Lake Superior South Shore, 2016. Part 7, Great Lakes Shipwreck Museum

August 12-13, 2016

This was a good day to head to the Great Lakes Shipwreck Museum at Whitefish Point at the entrance to Whitefish Bay. We left Tahquamenon St Park and headed into a nearby town named Paradise. There is a town in lower Michigan named Hell so there is a lot of jokes going back and forth.





















It was about 15 or 30 miles along the lake to get to the museum which is right at the end of the point of land. 


This is another critical lighthouse for ships coming off the main part of Lake Superior into the eastern end of the lake at Whitefish Bay.

The light station is still in operation although it is now automated.  There are several museum segments, the Keeper’s House, the Light Station, the Rescue Station, an Edmund Fitzgerald Theater and of course, a Gift Shop.

We needed pictures of all of us. Where better than with the first mate, the captain and the deep sea diver. There are sand dunes at the end of Whitefish Point. A short trail leads to a lookout.

And the Edmund Fitzgerald in tens of thousands of Legos.

The Keeper’s wife (a replica shown here) had a lot of work to do running the household. The restoration and depiction of everyday life was pretty amazing.

The Edmund Fitzgerald Theater showed a program about how the events unfolded the night the ship was lost.  The facts were not clear, just as the weather had not been. The movie went on to the search for the Edmund Fitzgerald and when found, a long underwater investigation failed to determine a cause. But the bell tower on the Fitzgerald was found to be upright and intact.  So the Great Lakes Shipwreck Museum Foundation cast a new bell with the names of each of the crew. A deep diving crew removed the original bell and replaced it with the new bell.  The original bell is now at the Great Lakes Shipwreck Museum.  Many of the family members of the original crew were on board the ship as the bells were exchanged and a service of remembrance was held to honor the lost crew.  The bell rang out 29 times for each of the crew.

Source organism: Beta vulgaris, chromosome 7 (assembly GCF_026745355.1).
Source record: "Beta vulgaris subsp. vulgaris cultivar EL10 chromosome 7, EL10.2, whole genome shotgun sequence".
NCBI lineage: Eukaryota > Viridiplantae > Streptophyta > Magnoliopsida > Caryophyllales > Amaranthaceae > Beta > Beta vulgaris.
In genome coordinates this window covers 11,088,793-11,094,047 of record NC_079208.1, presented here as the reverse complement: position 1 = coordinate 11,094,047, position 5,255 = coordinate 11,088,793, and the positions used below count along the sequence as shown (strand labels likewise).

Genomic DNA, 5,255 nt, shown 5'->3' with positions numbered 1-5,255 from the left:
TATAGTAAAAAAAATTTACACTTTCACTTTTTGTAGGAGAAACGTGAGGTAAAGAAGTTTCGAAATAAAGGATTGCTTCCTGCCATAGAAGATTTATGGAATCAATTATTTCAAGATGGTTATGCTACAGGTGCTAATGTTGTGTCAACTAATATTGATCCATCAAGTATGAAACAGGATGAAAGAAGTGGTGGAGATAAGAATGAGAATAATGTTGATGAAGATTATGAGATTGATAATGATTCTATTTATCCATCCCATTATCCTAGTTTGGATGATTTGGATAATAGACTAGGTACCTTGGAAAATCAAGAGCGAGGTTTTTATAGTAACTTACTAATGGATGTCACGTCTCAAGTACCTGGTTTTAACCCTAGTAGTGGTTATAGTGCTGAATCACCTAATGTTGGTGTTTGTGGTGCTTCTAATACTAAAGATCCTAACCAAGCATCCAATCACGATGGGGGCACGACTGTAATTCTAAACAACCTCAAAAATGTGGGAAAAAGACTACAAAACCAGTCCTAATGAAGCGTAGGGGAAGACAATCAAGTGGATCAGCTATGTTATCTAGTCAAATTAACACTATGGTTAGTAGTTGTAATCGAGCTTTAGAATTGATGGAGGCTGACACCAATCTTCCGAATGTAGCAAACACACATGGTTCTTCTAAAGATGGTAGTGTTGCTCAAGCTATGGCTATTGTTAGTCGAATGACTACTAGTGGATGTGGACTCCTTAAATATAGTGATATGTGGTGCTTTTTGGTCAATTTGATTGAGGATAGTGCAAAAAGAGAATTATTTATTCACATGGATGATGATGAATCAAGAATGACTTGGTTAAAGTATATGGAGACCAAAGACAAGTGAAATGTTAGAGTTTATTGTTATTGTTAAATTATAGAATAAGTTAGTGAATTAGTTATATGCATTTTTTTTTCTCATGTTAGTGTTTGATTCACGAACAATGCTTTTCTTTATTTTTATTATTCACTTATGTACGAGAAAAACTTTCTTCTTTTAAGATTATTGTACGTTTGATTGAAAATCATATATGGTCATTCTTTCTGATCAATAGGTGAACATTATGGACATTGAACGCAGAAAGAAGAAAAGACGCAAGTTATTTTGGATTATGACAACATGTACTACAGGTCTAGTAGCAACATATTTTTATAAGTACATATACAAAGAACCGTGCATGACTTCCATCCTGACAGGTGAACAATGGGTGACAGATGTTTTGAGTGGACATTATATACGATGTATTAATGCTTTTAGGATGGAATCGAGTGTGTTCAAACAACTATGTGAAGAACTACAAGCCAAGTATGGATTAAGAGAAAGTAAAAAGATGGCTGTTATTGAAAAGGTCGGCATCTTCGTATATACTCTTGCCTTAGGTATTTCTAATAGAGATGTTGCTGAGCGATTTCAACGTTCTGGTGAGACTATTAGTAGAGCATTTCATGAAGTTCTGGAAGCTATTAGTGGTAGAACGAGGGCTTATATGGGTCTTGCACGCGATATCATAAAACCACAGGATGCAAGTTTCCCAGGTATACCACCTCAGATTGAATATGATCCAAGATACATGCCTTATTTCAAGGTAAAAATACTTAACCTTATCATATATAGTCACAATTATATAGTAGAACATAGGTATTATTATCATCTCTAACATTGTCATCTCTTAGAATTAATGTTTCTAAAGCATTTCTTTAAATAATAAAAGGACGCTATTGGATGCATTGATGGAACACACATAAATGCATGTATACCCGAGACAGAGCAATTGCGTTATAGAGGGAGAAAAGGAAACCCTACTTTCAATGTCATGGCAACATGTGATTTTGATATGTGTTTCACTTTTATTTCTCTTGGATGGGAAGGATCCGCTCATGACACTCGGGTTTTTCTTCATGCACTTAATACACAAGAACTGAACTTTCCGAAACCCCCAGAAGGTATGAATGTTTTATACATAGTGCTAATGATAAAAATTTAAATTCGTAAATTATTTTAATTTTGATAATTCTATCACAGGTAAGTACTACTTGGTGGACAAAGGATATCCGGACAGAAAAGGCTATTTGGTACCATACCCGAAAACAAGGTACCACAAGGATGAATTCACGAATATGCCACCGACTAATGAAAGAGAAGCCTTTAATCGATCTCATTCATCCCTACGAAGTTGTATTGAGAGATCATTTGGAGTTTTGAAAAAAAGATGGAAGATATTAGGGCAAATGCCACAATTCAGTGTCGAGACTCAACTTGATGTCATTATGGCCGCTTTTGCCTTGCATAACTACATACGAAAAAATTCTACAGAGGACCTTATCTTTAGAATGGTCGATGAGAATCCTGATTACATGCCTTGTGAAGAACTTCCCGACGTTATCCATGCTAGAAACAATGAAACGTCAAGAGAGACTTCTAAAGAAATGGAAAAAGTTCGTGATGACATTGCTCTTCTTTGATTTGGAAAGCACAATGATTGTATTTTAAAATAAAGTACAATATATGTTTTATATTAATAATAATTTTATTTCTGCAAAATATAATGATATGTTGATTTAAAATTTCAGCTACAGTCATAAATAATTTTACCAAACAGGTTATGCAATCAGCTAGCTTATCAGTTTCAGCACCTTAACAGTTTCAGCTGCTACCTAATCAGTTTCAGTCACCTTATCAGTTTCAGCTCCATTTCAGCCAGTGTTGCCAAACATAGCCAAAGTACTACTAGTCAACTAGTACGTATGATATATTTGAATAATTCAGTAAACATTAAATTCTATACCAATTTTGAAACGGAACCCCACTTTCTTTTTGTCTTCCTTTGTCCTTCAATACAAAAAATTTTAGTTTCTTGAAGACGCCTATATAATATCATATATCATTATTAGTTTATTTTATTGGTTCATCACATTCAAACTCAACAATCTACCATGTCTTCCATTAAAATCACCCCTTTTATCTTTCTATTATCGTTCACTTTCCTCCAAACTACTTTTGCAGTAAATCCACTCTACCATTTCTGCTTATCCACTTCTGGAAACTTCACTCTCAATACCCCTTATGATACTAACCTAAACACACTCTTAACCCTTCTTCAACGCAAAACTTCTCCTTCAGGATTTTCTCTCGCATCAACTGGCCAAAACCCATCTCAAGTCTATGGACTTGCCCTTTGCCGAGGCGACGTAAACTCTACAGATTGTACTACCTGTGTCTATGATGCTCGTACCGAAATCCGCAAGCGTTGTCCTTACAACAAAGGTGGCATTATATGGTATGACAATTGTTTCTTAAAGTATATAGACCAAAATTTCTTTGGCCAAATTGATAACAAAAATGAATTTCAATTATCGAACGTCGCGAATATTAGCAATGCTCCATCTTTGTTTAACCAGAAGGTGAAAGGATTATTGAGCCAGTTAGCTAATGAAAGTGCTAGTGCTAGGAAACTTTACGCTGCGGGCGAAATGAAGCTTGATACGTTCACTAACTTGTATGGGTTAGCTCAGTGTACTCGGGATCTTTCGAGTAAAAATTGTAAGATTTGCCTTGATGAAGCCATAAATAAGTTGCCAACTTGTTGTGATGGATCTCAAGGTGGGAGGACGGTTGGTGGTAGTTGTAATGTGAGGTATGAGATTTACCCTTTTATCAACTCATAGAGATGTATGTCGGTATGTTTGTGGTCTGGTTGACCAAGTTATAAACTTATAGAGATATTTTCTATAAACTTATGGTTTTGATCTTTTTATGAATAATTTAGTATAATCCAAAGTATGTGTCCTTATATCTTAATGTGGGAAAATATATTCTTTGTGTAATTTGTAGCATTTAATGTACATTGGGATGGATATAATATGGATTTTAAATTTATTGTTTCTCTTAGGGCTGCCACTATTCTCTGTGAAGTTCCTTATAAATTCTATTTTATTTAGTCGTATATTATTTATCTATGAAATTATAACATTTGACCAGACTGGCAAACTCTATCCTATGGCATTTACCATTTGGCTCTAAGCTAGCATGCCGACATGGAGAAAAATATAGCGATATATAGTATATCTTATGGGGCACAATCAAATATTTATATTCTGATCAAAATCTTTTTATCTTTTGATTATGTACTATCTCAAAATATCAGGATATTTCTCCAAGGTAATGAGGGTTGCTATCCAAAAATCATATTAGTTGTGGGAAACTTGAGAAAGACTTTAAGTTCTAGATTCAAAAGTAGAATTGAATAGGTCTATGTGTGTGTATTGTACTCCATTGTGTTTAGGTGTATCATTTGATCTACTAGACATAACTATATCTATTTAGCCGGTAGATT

We walked out on the boardwalk to the point.  Susan and I were here once before and the wind was blowing so hard we could hardly stand at the end of the board walk.  This time, not so windy but cloudy and gray.  A “footer” was going by just then. This is what they called the 1000′ long bulk carriers.

It was another nice visit to a familiar place. One that tells the story of so many ships and men lost to the storms, bad navigation and the Lake. More ships were lost in ship to ship collisions than any other cause.  The Light Station Service, the Rescue Stations, the Weather Stations and later the Coast Guard and many technology advances made shipping on the Great Lakes much safer.  The 1975 loss of the Edmund Fitzgerald was the last major shipwreck on the Great Lakes.

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